When I rolled into town twenty-some odd years ago as a teenager with nothing but a busted-up old saxophone and a blown gasket in my hatchback “apartment,” I was as alone as I’d ever been in my short life. After spending my first week or so in New Orleans hungry, getting lost in the Quarter and pushing my dead car/home around corners to avoid getting towed, I met “Washboard Lissa” Driscoll, a.k.a. “Ragtime Annie,” and my fortune changed in an instant. She fed me until I was full and introduced me to my peers and musical elders within the community. She got me up to speed on the history of music in America and showed me how to feed myself by playing to a crowd. She called me out on any and all bullshit (constantly), I mean just walk right up and punch me in the arm to give me the what-for in front of whomever, but she also let me know when I made her proud. Hell, she even bailed me out of jail one time. I showed up here a complete stranger, green as grass, and she not only took the time to get me started, but she bent over backwards to make me feel like a welcome member of her family. And that’s just it: My story is anything but unique. I could introduce you to at least a hundred members of that family right now with stories similar to mine, and that would only be scratching the surface. She touched a lot of people over the years. Real, honest and lasting friendships with people all over. They loved her like they loved the town. Her music was of course amazing and she was a natural born performer, but her humanity was always the thing that stood out for me. She left home at the age of 13, you see, and in surviving this, she ended up an expert in the art of survival with a deeply developed sense of compassion for lost and wayward souls, for the broken and imperfect. As much as she surely suffered in her life, Lissa just brought that much more joy to everyone else. She embodied this whole damn city with her salty attitude, her nurturing spirit, and her ability to throw down. New Orleans won’t be the same without her! She will be sorely missed and my heart goes out to everyone whose life was made better with Lissa in it. Let’s all honor her spirit by living every day to the fullest, speaking our damn minds and taking good care of each other come what may.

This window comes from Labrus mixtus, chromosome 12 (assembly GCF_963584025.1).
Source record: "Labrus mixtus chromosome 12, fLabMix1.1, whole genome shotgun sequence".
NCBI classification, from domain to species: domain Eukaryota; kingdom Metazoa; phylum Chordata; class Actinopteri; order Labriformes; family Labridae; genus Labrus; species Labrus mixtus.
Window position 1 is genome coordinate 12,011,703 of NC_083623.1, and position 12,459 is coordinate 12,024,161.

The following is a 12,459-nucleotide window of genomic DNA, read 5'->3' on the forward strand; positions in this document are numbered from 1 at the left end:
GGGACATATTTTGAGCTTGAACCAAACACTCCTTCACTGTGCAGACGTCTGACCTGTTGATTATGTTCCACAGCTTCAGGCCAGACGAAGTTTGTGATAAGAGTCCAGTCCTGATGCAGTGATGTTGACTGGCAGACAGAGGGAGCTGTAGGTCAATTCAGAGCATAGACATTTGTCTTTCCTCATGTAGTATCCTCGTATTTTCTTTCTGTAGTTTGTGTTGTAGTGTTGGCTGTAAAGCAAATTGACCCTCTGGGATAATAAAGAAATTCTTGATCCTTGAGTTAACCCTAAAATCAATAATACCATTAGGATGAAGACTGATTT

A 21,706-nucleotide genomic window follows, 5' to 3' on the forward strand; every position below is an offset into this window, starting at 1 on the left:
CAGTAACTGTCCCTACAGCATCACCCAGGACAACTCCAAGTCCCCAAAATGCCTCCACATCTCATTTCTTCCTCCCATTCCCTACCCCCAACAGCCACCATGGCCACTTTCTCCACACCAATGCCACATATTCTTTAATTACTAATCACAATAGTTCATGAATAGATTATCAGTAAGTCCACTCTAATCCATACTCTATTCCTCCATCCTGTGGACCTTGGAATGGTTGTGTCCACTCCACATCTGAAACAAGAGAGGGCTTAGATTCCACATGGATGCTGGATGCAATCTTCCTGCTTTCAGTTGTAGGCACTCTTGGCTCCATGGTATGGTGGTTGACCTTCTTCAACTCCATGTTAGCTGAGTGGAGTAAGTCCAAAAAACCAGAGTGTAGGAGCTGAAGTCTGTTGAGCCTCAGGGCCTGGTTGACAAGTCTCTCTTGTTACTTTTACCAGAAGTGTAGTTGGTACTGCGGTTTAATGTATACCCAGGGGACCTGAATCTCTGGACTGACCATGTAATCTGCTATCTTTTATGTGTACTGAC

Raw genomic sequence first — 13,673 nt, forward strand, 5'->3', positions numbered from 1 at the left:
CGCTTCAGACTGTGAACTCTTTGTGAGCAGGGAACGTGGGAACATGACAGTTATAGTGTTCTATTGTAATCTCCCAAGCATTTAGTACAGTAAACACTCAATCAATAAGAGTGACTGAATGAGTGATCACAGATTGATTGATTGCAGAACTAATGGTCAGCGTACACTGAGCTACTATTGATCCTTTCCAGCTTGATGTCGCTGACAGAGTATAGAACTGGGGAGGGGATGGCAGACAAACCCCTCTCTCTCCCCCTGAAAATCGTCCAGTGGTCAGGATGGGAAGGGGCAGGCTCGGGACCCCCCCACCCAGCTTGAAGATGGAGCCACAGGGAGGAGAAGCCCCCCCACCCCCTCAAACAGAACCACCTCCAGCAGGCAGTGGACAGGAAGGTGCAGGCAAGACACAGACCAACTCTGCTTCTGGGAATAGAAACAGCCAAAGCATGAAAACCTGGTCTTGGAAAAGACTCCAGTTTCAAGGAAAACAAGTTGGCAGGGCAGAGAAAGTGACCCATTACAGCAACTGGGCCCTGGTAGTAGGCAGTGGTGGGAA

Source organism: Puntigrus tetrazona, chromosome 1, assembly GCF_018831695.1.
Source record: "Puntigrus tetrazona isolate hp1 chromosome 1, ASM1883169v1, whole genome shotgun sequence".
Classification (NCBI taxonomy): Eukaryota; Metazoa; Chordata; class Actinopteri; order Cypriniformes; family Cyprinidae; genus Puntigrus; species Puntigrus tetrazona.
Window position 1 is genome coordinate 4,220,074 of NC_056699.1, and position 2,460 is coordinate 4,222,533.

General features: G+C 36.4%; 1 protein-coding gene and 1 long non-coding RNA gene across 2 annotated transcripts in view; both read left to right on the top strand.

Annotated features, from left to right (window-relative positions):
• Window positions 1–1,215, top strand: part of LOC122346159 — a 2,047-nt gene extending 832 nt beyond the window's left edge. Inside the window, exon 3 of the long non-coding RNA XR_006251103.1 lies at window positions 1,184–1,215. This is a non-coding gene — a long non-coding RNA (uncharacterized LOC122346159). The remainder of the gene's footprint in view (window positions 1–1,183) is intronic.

“Let us beware of saying that death is the opposite of life. The living is only a type of what is dead—and a very rare type.”
—Friedrich Nietzsche, The Gay Science